Aligning Policy And Legal Frameworks For Supporting Smallholder Farming Through Public Food Procurement: The Case Of Home-Grown School Feeding Programmes

In the past few years, various countries, regions and cities from low-income to high-income economies have been developing a range of food procurement initiatives designed to use the regular demand for food on the part of government entities as a policy instrument targeting broader development objectives.

These initiatives—also referred to as Institutional Food Procurement Programmes (IFPPs)—are based on the premise that public institutions, when using their  financial capacity and purchasing power to award contracts, can go beyond the immediate scope of responding to the state’s procurement needs by addressing additional social, environmental or economic needs that contribute to the overall public good of the state (McCrudden 2004; De Schutter 2014; Kelly and Swensson 2017).

In particular, public food procurement initiatives have been recognised, especially in low-income economies, as a potential policy instrument to support local and smallholder farmers and to help integrate them into markets. They are thus recognised as a potential driver of the transformative development of local food systems (Morgan and Sonnino 2008; Sumberg and Sabates-Wheeler 2010; Gelli and Lesley 2010; Foodlinks 2013; De Schutter 2014; 2015; Fitch and Santo 2016; HLPE 2017; Kelly and Swensson 2017; UNSCN 2017).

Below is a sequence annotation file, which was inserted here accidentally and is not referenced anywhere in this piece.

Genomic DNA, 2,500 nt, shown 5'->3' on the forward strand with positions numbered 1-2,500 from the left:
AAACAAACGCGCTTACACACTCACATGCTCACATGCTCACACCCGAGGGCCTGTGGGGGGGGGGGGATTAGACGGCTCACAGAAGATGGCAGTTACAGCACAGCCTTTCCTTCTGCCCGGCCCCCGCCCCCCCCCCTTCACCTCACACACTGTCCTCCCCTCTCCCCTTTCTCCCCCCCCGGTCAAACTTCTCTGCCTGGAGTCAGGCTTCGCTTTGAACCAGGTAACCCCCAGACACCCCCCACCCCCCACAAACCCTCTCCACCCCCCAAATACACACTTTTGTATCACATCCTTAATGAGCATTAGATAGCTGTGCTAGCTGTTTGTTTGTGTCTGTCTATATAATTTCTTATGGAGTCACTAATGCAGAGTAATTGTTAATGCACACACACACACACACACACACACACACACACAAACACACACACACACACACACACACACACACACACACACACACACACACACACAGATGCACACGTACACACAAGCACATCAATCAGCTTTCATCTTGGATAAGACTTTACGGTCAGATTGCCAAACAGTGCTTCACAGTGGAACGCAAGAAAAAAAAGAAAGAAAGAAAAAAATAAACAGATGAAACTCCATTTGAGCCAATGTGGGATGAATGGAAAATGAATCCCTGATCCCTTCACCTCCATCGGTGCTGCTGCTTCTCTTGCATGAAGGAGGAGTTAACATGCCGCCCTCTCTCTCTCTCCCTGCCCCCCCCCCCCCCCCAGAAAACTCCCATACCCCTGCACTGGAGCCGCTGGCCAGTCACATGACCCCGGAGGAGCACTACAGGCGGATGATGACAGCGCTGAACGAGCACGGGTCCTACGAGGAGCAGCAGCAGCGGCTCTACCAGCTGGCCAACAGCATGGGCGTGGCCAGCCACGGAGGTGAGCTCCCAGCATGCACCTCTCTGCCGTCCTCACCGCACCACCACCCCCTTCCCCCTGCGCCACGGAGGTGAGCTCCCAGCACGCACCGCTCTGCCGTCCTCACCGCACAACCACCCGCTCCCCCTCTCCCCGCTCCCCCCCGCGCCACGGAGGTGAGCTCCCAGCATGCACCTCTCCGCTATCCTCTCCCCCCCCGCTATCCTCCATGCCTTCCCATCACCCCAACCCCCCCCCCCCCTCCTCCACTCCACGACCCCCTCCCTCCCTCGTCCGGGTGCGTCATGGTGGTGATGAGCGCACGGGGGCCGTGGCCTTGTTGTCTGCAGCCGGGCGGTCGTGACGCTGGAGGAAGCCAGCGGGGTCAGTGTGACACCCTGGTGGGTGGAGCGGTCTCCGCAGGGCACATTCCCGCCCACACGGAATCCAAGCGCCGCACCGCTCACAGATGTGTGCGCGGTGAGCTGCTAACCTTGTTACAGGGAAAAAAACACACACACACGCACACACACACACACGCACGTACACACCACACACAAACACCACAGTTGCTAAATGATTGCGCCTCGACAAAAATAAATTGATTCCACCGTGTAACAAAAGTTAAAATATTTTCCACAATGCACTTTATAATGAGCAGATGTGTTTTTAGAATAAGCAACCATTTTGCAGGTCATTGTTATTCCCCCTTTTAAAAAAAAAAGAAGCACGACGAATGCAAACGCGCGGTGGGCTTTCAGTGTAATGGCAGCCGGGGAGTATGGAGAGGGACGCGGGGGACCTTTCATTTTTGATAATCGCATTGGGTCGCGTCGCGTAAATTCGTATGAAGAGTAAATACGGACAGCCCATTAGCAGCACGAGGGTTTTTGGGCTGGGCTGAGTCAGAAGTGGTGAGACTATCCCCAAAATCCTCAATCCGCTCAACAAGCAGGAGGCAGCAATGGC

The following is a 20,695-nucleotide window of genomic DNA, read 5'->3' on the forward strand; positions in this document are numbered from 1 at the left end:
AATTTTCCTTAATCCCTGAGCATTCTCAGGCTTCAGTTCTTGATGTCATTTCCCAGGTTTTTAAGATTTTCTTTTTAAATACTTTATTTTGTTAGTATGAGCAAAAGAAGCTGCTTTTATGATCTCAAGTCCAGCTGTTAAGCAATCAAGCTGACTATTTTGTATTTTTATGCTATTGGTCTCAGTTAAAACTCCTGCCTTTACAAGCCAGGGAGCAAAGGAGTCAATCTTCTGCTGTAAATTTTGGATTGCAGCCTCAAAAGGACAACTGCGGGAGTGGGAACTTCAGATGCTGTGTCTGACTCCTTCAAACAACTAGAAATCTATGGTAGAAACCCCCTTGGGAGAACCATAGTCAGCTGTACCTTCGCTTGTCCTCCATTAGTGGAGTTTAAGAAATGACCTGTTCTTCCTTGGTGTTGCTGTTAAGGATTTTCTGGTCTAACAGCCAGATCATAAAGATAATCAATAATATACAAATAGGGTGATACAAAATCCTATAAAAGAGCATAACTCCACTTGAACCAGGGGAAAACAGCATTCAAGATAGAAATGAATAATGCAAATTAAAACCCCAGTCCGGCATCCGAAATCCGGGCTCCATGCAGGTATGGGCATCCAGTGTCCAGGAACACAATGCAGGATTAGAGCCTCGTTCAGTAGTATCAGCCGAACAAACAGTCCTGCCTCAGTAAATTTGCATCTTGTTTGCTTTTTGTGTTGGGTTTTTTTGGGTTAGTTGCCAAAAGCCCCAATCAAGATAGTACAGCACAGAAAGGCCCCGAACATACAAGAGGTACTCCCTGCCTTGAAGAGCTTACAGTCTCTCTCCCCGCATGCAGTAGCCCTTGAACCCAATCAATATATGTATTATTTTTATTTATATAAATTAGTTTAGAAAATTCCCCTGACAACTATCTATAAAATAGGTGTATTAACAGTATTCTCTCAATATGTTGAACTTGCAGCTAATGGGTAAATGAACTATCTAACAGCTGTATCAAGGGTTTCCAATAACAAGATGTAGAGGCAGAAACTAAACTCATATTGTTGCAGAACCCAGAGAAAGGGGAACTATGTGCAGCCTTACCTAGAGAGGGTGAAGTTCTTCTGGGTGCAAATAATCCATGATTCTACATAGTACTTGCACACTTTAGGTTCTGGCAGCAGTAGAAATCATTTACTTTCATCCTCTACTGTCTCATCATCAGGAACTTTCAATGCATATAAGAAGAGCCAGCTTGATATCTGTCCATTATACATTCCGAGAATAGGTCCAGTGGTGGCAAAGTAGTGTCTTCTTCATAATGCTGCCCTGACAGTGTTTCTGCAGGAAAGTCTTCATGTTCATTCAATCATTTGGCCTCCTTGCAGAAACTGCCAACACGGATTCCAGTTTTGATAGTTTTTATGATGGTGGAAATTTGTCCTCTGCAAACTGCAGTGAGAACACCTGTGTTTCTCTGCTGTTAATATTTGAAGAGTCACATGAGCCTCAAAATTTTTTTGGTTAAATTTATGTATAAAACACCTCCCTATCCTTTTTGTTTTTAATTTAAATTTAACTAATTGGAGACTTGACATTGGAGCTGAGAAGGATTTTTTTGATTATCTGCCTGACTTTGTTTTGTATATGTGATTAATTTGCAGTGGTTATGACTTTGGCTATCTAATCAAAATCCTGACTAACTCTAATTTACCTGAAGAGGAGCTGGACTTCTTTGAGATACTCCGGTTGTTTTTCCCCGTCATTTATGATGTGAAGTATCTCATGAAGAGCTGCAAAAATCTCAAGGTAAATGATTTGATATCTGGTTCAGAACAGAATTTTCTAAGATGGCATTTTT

A key example of public food procurement initiatives is offered by home-grown school feeding programmes. Although the definition of ‘home-grown’ may vary, this type of programme may be understood as a school feeding model that is designed to provide children in schools with safe, diverse and nutritious food, sourced locally from smallholders (FAO and WFP 2018). Other relevant examples of public food procurement initiatives include ones linked to strategic food reserves and broader food security programmes.

Various studies, as well as development projects, have analysed the key challenges involved in developing inclusive public food procurement initiatives that target smallholder farmers and their organisations, the reforms needed to bring these about, and the lessons to be learned from the current situation. Among the key lessons learned, there is an increasing recognition of the importance of a conducive and aligned public procurement policy and regulatory framework5 (Morgan and Sonnino 2008; Sumberg and Sabates-Wheeler 2010; Brooks et al. 2014; Swensson 2015; FAO 2013; Kelly and Swensson 2017; Swensson and Klug 2017). This includes, in particular, the alignment of public procurement laws, regulations and related practices.

The paper Aligning Policy And Legal Frameworks For Supporting Smallholder Farming Through Public Food Procurement: The Case Of Home-Grown School Feeding Programmesaims to help build this dialogue, bringing to the food procurement and rural development literature an analysis of the various legal mechanisms that can be used to align the regulatory framework in pursuit of broader development goals by means of public procurement in the form of home-grown school feeding programmes.

Luana F. J. Swensson

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